Both paleontologists and the public have wondered since their initial discovery why the different plesiosaur species, and elasmosaurs in particular, had such long necks. To this day, questions abound about the snake-like appearance of their foreparts. Why did evolution give these animals cervical vertebrae in such numbers? Was there any advantage to it? Weren’t they vulnerable to predators? And wouldn’t that make them clumsy and slow swimmers that had a hard time changing direction?
The first thing we have to appreciate is that the fossil record shows that these animals first appeared in the late Triassic, approximately 205 million years ago, and survived until the end of the Cretaceous. Nature doesn’t give a faulty or flawed design the ability to survive for 140 million years, so there was obviously some sort of evolutionary advantage to having a neck that would make an ostrich hang its head in envy.
Many theories have abounded about plesiosaur necks. In the beginning, when it was thought they hunted for fish from the shore or via exposed reefs, the belief was that they used their heads and necks like giant fishing rods, dipping in the water and snatching up passing fish like hors d’oeuvres off a tray. Obviously, we now know shore-hunting was not a likely option. More recently, some researchers have offered the opinion that the animals used their necks to root around for food on the sandy bottom or to find suitable-sized gastroliths (stomach stones). Others believe that they used their necks to battle one another for dominance, like aquatic giraffes. Still others theorized they stored food in their necks, and there have even been some that offered up the notion that plesiosaurs had electrical currents inside their necks like electric eels, which they used to shock their prey. I’m waiting for someone to come up with a theory that the vertebrae had specialized bones that skinned, filleted, de-boned, and even microwaved the fish as they traveled from the predator’s head to its stomach!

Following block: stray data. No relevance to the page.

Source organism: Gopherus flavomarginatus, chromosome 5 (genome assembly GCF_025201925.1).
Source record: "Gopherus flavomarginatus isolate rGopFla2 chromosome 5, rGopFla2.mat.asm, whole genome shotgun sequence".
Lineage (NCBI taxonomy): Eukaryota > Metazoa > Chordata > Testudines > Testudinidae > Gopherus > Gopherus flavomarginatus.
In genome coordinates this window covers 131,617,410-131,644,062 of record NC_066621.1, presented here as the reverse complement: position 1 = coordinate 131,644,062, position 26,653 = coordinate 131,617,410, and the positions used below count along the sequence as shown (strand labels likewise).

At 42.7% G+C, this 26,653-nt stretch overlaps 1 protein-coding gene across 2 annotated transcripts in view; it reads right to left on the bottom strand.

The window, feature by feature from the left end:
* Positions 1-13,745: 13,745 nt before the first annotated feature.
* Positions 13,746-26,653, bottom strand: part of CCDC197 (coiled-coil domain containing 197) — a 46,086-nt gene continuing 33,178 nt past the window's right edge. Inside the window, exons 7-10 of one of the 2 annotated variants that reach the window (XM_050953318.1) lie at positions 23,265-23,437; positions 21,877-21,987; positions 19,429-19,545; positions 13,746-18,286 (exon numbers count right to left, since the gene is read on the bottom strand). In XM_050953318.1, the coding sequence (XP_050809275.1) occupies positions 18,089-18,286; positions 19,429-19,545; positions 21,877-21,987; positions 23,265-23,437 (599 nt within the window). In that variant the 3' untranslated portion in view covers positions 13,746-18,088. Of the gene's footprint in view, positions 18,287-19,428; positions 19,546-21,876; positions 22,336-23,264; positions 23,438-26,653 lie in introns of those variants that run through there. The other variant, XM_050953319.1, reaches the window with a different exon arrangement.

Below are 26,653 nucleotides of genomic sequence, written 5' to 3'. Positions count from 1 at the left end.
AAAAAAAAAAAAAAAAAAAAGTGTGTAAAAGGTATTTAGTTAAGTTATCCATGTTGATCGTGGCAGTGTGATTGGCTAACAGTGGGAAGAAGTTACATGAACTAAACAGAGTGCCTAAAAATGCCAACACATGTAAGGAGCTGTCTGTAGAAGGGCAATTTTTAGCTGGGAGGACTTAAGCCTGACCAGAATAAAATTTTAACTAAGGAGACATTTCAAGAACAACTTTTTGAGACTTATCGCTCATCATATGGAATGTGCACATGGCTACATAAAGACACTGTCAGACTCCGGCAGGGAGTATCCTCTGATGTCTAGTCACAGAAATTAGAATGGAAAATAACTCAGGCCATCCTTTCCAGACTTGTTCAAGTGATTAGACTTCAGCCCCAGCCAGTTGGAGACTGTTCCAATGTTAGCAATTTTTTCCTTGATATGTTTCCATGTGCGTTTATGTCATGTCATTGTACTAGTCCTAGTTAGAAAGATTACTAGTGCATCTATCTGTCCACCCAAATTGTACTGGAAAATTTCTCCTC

All jokes aside, of all the proffered theories, the only one that’s been close to the mark is the notion that the long neck allowed the plesiosaur to sneak up on its prey by concealing its huge body from far off. This theory is actually accurate (Occam’s razor, anyone?), although no one has ever explained the mechanics of it, nor explored how it would benefit the animal. I’m going to do so now, and in detail.
Plesiosaurs were fast swimmers and highly maneuverable. But so were the fish they hunted. Fish have a variety of senses to allow them to detect predators, and they also tend to travel in schools, which increases their awareness. Schools can scatter when frightened or attacked and they also incorporate a technique called murmuration, wherein they unexpectedly change direction en masse. This makes it hard to pick off an individual victim, affording more protection to the school as a whole. In addition to their usually keen eyesight, fish have a lateral line – a series of sense organs running along their bodies – that allows them to sense movement and vibrations in the surrounding water. This keeps fish from bumping hard into one another and helps them find prey and avoid predators, even in complete darkness. As a result, fish are sensitive to the displacement wave caused by approaching objects, including floating debris, boats, and predators. This would have included plesiosaurs, whose huge bodies, not to mention the added turbulence cause by their pectoral flippers, would have set off all manner of lateral line alarms.